I’m not going to go into all of the effects that settlement and the Homestead Act had, because then this would be an entire dissertation, but I think it is important to recognize the historical connotations of the word “homesteading” and keep this information in mind.
Modern homesteading is about returning to the basics, and these homesteaders range from those who have inherited family farms on hundreds of acres to suburban families keeping bees and gardens. Much of the focus is on being self-sufficient, becoming energy conscious, preserving food, and in some cases, prepping for societal collapse. Using modern tools and technology, modern homesteaders are able to provide for themselves more easily than homesteaders of the past. They are also able to share their experiences with the world thanks to the internet and social media.
If it seems like you’ve seen more and more homesteading families on your socials, you’re not alone– content creators focused on this subject have absolutely skyrocketed since 2020. The internet is saturated with couples, families, and individuals forgoing their day jobs in exchange for a slower, more rural life. These creators cite a number of different reasons for their lifestyle changes, including rising inflation, debt, stress, concern for the quality and ethics of their food sources, and religious or spiritual conviction in some cases. The truth is that the world these days moves extremely quickly, and a rural life is undeniably enticing.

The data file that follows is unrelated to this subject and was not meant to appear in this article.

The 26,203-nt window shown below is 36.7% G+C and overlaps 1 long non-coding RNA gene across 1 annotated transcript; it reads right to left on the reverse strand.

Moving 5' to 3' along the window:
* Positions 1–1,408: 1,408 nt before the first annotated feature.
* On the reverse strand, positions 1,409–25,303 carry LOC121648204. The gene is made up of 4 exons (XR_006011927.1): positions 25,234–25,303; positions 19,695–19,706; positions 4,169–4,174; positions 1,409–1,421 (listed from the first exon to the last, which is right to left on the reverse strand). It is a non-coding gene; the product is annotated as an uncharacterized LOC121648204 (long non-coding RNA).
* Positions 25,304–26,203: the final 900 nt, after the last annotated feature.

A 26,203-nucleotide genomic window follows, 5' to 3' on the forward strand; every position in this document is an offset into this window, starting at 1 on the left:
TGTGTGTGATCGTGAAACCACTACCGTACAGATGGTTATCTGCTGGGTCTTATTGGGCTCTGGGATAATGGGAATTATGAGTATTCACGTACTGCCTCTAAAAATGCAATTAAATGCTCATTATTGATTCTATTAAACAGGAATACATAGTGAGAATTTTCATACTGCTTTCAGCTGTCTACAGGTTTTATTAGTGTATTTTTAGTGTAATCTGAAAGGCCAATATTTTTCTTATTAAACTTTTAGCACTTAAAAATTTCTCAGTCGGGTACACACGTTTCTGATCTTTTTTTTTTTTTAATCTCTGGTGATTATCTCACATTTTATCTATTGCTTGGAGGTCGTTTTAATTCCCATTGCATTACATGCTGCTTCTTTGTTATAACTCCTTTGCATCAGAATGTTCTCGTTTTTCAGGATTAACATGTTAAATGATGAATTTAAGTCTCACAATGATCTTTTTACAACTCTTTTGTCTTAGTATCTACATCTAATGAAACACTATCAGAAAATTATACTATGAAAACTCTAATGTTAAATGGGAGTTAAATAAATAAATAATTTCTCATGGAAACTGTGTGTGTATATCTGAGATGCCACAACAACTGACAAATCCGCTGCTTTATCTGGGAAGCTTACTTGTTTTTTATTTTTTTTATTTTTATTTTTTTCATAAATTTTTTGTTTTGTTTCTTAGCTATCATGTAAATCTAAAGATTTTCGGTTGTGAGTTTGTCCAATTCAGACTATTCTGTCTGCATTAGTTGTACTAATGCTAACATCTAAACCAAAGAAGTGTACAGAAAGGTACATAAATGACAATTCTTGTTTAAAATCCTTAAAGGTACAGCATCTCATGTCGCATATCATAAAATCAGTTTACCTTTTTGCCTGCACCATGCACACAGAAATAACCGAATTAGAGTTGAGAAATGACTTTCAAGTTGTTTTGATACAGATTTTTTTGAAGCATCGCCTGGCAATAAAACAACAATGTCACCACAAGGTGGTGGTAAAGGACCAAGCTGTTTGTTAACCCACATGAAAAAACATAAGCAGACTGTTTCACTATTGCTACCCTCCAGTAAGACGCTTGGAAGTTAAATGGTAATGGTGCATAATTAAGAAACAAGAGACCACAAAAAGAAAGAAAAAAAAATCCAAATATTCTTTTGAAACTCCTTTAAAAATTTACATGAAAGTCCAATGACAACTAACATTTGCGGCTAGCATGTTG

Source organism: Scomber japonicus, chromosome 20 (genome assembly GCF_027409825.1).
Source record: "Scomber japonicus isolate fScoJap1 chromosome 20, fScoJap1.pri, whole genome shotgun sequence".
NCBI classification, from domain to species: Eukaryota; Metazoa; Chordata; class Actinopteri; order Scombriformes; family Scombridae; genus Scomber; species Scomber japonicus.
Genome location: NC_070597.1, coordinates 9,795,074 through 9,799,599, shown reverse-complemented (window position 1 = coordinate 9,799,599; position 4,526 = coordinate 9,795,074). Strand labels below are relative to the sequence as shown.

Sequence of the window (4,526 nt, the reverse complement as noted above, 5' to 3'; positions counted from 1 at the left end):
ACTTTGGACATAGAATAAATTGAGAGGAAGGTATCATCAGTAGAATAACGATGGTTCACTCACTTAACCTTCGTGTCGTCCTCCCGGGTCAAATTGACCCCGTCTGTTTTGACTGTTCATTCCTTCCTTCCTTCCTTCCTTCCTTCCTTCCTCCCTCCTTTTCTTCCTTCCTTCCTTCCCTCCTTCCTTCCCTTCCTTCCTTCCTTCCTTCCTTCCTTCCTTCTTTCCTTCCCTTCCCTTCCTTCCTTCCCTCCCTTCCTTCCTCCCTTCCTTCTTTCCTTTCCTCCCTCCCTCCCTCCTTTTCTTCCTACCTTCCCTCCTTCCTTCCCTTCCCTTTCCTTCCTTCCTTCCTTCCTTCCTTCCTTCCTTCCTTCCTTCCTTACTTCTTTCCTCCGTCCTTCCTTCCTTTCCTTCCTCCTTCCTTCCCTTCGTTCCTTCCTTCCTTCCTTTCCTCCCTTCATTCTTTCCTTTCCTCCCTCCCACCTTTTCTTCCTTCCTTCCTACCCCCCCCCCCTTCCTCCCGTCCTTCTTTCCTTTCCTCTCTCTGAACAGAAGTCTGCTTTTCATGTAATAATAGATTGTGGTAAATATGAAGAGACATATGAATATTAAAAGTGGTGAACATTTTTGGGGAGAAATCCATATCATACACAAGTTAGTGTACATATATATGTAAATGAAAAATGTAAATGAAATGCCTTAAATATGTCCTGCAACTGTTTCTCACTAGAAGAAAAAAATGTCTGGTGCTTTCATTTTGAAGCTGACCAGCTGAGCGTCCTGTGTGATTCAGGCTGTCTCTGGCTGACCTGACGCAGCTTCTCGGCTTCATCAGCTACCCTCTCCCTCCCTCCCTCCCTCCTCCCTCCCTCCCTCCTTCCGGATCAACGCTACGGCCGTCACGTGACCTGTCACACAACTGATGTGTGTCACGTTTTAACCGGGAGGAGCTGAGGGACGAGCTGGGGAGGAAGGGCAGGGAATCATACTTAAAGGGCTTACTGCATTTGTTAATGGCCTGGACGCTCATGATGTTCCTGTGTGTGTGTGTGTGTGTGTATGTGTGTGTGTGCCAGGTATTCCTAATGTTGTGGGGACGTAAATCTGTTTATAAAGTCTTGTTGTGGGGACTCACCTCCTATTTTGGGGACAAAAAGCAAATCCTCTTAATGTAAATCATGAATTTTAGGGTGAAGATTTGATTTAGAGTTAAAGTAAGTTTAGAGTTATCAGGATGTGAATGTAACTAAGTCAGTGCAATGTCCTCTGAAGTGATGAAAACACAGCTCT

Cottagecore & Romanticization of Rural Life
For me, the romanticization of a life in the country started with being an enthusiastic reader of Laura Ingalls Wilder’s Little House on the Prairie series as a child. I grew up in subdivision development in a small town just off of I-40, so a cabin in the country with endless space to play, pet horses, and have adventures was a dream and a form of escapism for me.
I imagine this was the case for a lot of kids of my generation growing up in towns like mine. After all, we became the teens and adults who started the cottagecore trend. Beginning in the mid to late 2010’s on social media, the trend really blew up in 2020 during the COVID-19 pandemic. Cottagecore is an aesthetic that romanticizes country life, simple and slow living, and traditional skills like knitting, gardening, and baking. Taking from punk and metal scenes’ genre descriptions, adding “core” (there are so many more: fairycore, hobbitcore, goblincore, etc.) to the end of descriptions of aesthetics made it easier to find closely related images and texts on the internet. These aesthetics/lifestyles have evolved to be places of solace and escapism for many.
If an internet trend encourages people to invest time into fulfilling hobbies whose primary purpose is not monetary gain, I think that is excellent. Our world is full of too much: too much advertising, obligations, monotonous chores, repetition, fear mongering, etc. I believe that finding ways to slow things down for yourself and enjoy small pleasures like a cup of coffee in the quietest part of the morning, embroidering your favorite pair of jeans, or going out each morning to tend to your chickens is necessary to help you feel human.